Dorie Clark at HBR Blog Network knows what she's talking about when she discusses rebranding "useless" degrees. After graduating with a master's in theological studies, but finding academia closed to her, Clark was forced to think of creative ways to pitch herself to future employers.
This is how she did it, and how you can do it, too:
1. Emphasize your skills, not the name on your degree.
"In college (studying philosophy) and in divinity school, I learned to read abstruse texts with careful comprehension, and fashion tight, logical arguments," Clark writes. "That's an applicable business skill, even if witty badinage about the writings of Thomas Aquinas is not."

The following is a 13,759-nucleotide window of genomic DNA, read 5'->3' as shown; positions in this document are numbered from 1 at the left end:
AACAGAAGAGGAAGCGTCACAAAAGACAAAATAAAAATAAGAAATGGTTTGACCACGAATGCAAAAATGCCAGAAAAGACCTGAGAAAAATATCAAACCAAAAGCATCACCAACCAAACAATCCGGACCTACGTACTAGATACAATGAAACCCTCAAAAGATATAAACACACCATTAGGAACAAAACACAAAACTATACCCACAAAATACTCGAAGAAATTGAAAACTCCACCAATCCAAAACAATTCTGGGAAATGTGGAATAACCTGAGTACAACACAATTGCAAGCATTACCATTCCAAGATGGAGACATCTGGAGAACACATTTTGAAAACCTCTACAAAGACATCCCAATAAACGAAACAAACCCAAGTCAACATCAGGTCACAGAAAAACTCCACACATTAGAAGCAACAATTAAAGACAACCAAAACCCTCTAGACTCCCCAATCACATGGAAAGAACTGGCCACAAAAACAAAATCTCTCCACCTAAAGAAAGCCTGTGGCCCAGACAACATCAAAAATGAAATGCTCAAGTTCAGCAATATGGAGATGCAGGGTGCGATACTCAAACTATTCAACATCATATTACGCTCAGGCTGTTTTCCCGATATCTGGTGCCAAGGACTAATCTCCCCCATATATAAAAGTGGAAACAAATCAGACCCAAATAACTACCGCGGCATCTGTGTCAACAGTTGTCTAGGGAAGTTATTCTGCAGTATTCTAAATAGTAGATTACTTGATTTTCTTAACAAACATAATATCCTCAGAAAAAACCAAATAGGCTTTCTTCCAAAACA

2. Talk about your unique perspective.
Don't try to compete based on qualifications. Another candidate who's trained for that specific position will always have you beat. Clark recommends presenting yourself as a "potential font of innovation," instead. Your cross-disciplinary experience makes you different and valuable.
3. Include your work experience -- all of it.
Do you have internships, fellowships, teaching assistant positions? Bring them up. Connect your seemingly disparate experience with the job you hope to acquire, and you'll show your future employer that you can not only excel at this particular job, but that you can make larger connections and think creatively. That's something much rarer than a more marketable degree.
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